Turkey's Zaman Today newspaper reported the seeming shift in relations, which Israeli sources said was approved by Israeli Prime Minister Binyamin Netanyahu's government due to U.S. pressure to restore the damaged alliance.
Israel's Haaretz daily said Israel's leadership, the defense establishment in particular, has been seeking for some time to find ways of repairing the relationship with Ankara, once a major buyer of Israeli weapons systems and upgrades.
It seems clear this stemmed from growing Israeli concerns about the deteriorating security situation across the region, particularly because of the growing danger of a major conflict, largely sectarian in nature, erupting because of the ferocious civil war in Syria.
The United States, which wants to see a strong anti-Iranian coalition between Israel and Turkey, the two main military powers in the region, has been pressing Israel and Turkey to make up after their May 2010 split.
But in recent months the Boeing Co. has been pushing Israel to fulfill its agreement to provide the combat-tested, state-of-the-art EW systems for the AWACS aircraft.
The Israel-Turkey alliance ruptured after months of growing criticism from Turkey's Islamist Prime Minister Recep Tayyip Erdogan of the Jewish state's failure to reach a peace agreement with the Palestinians.
The alliance collapsed May 31, 2010, after Israeli naval commandoes, in international waters, stormed a Turkish-led flotilla of ships carrying humanitarian aid across the eastern Mediterranean for the blockaded Gaza Strip. They killed nine Turks aboard the leading Turkish vessel, the Mavi Marmara.
Ankara demanded a formal apology and compensation. Israel refused, asserting its commandoes acted in self-defense.
At that time, Erdogan's government froze more than a dozen big defense contracts worth billions of dollars with Israel's high-tech defense industry, the most advanced in the region.
That dealt a heavy blow to Israel's defense sector, which like other defense industries in Europe, Russia and the United States have increasingly come to depend on exports as military budgets were heavily cut back.
The Elta deal centers on four 737-700 jetliners Turkey bought from Boeing in 2002 for conversion to airborne early warning aircraft, as Israel had converted Gulfstream G550 executive jets into EW aircraft.
Israel, then Turkey's ally, agreed to provide four EW systems built by Elta, a subsidiary of state-owned Israel Aerospace Industries, for the 737s under a $200 million contract with Boeing, at $50 million per system.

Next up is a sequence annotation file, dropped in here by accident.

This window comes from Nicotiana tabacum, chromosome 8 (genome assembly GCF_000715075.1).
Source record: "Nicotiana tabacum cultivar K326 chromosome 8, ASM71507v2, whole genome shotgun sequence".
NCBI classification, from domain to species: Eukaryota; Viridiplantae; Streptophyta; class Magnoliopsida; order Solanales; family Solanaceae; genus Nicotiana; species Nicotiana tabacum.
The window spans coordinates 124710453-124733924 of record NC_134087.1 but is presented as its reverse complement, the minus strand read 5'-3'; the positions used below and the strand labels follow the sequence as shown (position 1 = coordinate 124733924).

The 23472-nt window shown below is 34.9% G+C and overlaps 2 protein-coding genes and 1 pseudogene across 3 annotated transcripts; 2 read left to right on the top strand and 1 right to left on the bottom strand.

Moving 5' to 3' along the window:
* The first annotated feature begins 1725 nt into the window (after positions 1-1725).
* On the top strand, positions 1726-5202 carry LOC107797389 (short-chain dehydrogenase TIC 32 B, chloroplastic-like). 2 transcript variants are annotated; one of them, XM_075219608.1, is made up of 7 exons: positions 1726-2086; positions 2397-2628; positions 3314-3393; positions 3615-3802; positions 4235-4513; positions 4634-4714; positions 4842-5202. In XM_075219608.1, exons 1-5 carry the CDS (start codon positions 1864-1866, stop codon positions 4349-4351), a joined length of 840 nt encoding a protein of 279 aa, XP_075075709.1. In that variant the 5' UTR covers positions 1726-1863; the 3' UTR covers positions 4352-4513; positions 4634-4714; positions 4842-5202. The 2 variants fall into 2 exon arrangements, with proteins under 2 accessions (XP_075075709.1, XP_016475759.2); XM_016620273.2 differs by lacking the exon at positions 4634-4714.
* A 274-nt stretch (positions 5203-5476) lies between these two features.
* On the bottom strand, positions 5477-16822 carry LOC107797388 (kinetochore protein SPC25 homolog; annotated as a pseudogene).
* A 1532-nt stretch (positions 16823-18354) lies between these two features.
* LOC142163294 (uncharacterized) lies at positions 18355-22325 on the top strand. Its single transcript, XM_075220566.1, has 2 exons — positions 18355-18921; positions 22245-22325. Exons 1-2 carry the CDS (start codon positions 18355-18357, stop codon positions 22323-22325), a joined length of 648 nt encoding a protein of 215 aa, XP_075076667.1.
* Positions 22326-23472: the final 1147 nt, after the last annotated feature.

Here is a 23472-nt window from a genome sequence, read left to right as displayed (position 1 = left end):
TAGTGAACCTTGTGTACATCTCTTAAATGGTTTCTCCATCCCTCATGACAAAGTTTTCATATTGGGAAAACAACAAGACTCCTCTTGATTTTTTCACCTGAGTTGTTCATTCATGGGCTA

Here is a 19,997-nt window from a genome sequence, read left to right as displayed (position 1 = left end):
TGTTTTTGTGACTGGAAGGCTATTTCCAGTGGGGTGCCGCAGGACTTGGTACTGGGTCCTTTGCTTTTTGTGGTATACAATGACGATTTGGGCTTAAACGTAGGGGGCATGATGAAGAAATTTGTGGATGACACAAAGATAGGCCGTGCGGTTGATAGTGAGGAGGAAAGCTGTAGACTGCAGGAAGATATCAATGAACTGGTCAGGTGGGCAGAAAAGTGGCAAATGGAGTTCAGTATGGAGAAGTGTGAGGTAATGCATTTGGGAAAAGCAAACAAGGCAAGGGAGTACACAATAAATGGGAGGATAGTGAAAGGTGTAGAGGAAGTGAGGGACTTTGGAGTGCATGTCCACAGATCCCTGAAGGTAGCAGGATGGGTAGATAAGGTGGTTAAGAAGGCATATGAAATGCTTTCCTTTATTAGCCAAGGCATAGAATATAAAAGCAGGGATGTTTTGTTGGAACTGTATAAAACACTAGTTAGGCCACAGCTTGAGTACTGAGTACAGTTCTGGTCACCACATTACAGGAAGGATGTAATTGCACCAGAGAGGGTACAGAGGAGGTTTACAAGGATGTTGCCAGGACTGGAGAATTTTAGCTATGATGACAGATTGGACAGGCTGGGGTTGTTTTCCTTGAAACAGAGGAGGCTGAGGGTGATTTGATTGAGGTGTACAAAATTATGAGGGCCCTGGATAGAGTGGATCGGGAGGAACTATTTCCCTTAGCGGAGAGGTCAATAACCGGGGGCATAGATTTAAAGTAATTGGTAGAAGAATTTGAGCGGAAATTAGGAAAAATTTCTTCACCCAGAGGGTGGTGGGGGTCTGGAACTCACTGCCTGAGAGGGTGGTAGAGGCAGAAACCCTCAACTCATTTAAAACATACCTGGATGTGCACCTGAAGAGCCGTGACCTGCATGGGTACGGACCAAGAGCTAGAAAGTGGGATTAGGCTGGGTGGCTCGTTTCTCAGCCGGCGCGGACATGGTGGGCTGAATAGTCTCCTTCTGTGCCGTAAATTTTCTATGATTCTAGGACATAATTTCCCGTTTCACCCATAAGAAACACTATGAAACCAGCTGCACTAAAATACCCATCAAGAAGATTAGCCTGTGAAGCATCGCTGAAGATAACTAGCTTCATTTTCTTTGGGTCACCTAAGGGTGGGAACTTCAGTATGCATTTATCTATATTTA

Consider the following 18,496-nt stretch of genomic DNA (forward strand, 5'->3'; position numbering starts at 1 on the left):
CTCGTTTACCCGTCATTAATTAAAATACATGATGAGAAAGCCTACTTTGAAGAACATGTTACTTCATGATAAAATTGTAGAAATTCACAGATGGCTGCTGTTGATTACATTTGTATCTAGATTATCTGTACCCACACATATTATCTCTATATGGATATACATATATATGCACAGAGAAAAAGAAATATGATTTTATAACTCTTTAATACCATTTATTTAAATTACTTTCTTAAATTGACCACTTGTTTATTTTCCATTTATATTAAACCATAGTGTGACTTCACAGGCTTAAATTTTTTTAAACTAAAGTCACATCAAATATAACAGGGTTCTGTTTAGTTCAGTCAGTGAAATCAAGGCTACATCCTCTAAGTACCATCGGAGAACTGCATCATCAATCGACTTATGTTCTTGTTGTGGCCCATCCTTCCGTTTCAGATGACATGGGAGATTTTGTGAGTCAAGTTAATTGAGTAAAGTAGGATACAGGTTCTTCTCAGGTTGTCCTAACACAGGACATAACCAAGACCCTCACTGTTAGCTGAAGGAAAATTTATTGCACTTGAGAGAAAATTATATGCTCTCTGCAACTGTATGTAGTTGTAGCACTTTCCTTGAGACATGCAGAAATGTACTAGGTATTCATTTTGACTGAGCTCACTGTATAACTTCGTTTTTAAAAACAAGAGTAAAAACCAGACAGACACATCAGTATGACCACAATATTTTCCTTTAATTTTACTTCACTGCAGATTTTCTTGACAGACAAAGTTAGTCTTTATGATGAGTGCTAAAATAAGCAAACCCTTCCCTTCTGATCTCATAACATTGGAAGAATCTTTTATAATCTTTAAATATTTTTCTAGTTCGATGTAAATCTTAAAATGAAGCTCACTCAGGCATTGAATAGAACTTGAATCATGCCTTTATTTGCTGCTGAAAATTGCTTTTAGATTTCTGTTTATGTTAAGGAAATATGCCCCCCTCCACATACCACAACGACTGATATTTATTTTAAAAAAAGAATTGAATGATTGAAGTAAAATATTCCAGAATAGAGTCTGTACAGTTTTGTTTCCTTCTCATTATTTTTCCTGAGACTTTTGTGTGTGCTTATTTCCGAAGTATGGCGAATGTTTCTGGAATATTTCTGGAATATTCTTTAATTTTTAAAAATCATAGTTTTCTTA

The system enables the aircraft to protect themselves from electronic attacks that target its controls during flight.
Boeing delivered the first of the aircraft three years ago and Israel provided two of the EW units in 2011. The other two were delivered recently, Zaman reported.
Pressure on Israel to complete its contractual obligations stemmed in part from Turkey's growing support for the Syrian rebels seeking to oust the minority regime of President Bashar Assad.
This has strained Erdogan's efforts to boost relations with Iran, which is Assad's main ally. Ankara's growing antipathy for Tehran puts it back in line with Israel, Iran's main regional foe.
U.S. officials have been stressing this and the loss of a Turkish F-4 reconnaissance jet in the eastern Mediterranean off the Syrian coast in June 2012, as part of Washington's effort to persuade Israel to complete the Elta deal.
It stretches credulity to argue that installing EW units in the Turkish Boeings could prevent the loss of another F-14 but the U.S. effort underlines the administration's desire to see Turkey and Israel reconciled.
Israel's Defense Ministry declined comment but Israeli sources have been saying for months that it's time relations with Turkey were restored because of the regional turmoil.
As far as is known, the final delivery of the Elta systems was the first such move involving military equipment since the 2010 split.
Whether this will revive deals involving, among other systems, Israeli unmanned aerial vehicles and upgrading Turkish tanks isn't clear.
But the Israeldefense.com website noted, "There are voices within the Israeli defense establishment calling for an end of the Marmara crisis by finding a formula for an apology, in order to return to the Israeli-Turkish alliance against Syria and Iran."